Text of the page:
“We may have created a Frankenstein.”—Richard Nixon on China
Near the end of his life, Richard Nixon remarked to his friend and speechwriter, William Safire, that perhaps China, that poor and fledgling country, had mutated into a dangerous, omnipotent and unruly monster. Nixon’s historic visit to China in 1972 was declared “a geopolitical earthquake” that ignited the eventual opening of world markets to China and ultimately unleashed China’s growth as an economic and military hegemony. Yet by the time of Nixon’s death in 1994, it was becoming apparent that the once nascent Middle Kingdom was morphing into the Sino monster—outpacing and terrorizing its American enabler.
In Mary Shelley’s gothic classic, “Frankenstein,” a scientist concocts a mysterious creature who menaces his master inventor at every turn. Rules, decorum and the moral code are ignored by Frankenstein’s fiendish manufactured lab being. Once unleashed, the monster kills with abandon and impunity. He roams the countryside, exploiting victims and the vulnerable, always cleverly avoiding any consequences.
Nixon, like the doctor in “Frankenstein,” seemed horrified at his menacing creation. Indeed, Nixon intuited a prescient assessment of China. He feared that this virulent Communist government would exploit its own people and the world by ruling without any semblance of equitable global governance. Perhaps Nixon also sensed the inherent danger in the communist Chinese apparatchiks, not unlike Mary Shelley’s Frankenstein’s monster who ominously warns, “Beware; for I am fearless, and therefore powerful.”
Like many of the deadly modern viruses, this coronavirus monster originated in China. Undoubtedly, historians will declare this coronavirus pandemic another “geopolitical earthquake”—a time when the earth stood still, commerce crashed, economies imploded, life was stopped in its tracks and the world ordered into lockdown.
Yet, the global community was left unnecessarily defenseless and totally vulnerable without its early China warning system. Clearly, China and its WHO proxy negligently failed to provide the world with critical data on the spread of the disease. Dr. Steven Hatfill, a renowned virologist, observed that because of the CCP coverup of the coronavirus, “we missed critical, critical days in preparing for this thing.”
The closed totalitarian communist system of the CCP will never trade in truth and transparency, no matter the cost to human life or its own reputation.
America was unprepared for the dangerous game of Russian roulette played by the Chinese and its WHO proxies. This coronavirus catastrophe taught us a tough lesson; we can’t rely on other countries and their globalist agents.
The world is still waiting for any reliable and accurate data from the Chinese government. It will never materialize. President Xi Jinping cooked the COVID books. He made the dangerous calculation that China will not pay for this global catastrophe. Humanity is expendable—this is the marker of totalitarianism. Silence, suppression, oppression and death serve as the weapons of the ChiComms. The stark reality remains that a deadly virus will never pose a mortal threat to a government that seeks to depopulate its country of its undesirables.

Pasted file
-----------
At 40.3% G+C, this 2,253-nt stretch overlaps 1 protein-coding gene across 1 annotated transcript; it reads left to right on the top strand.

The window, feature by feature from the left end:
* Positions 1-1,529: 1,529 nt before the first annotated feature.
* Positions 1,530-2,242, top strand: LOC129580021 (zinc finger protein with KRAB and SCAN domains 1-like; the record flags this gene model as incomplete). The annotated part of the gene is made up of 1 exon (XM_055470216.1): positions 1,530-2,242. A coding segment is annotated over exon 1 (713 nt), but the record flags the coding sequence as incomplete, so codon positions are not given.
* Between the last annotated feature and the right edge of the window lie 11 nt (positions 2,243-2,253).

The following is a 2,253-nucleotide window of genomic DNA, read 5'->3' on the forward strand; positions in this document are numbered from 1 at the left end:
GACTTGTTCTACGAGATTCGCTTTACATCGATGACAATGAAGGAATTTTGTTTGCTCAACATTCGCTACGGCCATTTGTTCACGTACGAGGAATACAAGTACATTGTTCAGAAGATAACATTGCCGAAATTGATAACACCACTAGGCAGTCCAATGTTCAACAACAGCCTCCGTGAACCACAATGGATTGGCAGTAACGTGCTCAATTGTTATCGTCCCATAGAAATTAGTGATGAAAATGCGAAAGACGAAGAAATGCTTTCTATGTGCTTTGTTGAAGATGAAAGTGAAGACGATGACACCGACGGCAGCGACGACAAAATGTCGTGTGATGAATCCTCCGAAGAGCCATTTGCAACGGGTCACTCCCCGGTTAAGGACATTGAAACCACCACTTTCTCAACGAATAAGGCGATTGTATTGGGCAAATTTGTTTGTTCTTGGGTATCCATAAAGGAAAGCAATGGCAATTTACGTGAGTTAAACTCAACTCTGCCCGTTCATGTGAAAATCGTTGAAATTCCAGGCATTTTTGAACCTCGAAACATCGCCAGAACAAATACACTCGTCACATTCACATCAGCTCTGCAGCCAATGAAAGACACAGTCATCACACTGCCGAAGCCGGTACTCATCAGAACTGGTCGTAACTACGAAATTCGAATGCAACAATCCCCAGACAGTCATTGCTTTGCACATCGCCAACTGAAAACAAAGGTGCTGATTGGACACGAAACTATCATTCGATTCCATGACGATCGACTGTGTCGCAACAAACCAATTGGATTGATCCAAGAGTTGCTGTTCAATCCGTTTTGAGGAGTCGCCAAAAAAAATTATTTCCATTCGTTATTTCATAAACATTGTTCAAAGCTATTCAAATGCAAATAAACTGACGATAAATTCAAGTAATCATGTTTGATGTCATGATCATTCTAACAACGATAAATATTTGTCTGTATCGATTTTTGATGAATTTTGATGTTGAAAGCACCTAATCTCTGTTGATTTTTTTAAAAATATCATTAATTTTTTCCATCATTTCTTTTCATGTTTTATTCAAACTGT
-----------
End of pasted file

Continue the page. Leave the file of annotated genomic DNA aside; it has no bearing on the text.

Aldous Huxley in his book, “Brave New World Revisited,” alludes to a character called the Grand Inquisitor who describes the dilemma of mankind caught in the whirlwind of the new world order:
“In the end, the people will lay their freedom at our controller’s feet and say to us, ‘make us your slaves, but feed us.’”
Huxley predicted that the 21st century would mark the era of the world’s “controllers.” Are Americans complying with their unconscionable loss of freedoms because at least their grocery stores remain open?
This pandemic is much more than a deadly global virus, a world quarantine or even a global economic meltdown. Mankind is standing still, teetering on the brink of civilizational calamity. There is a moral reckoning on the horizon; a battle for the freedom of men’s souls.
We are now paying a deadly price for our silent complacency and blithe tolerance of the brutal CCP throughout the last 70 years. It was inevitable that globalism would usher in the maniacal consequences of this repressive regime upon our democracy.
What does the future hold? In 1997, then-Cardinal Joseph Ratzinger (Pope Benedict XVI) who grew up under the horrible repression and brutality of Nazism knew of the inevitable reckoning in the 21st century. He strongly cautioned against complacency in the face of the totalitarian globalism: “Our voice has become feeble and timid in this regard over the last decades. In fact, in his earthly life, man is but a straw without meaning if our gaze is turned away from eternal life. It is certain that history must never be reduced to silence; one cannot, it is not allowed, to reduce liberty to silence. That is the illusion of the utopians.”
Benedict exhorted Christians to speak out, indeed, they are “obliged to protest” against the tyranny of Marxist systems.
For over a half-century, the CCP terrorized its citizens, especially the vulnerable, the religious and its freedom-loving ones. The world did nothing and cowardly remained silent, afraid of the monster, who boasted like Frankenstein’s demon: “If I cannot inspire love, I will cause fear!”
(Elizabeth Yore is an international child rights attorney. She is a member of the save the Persecuted Christians coalition.)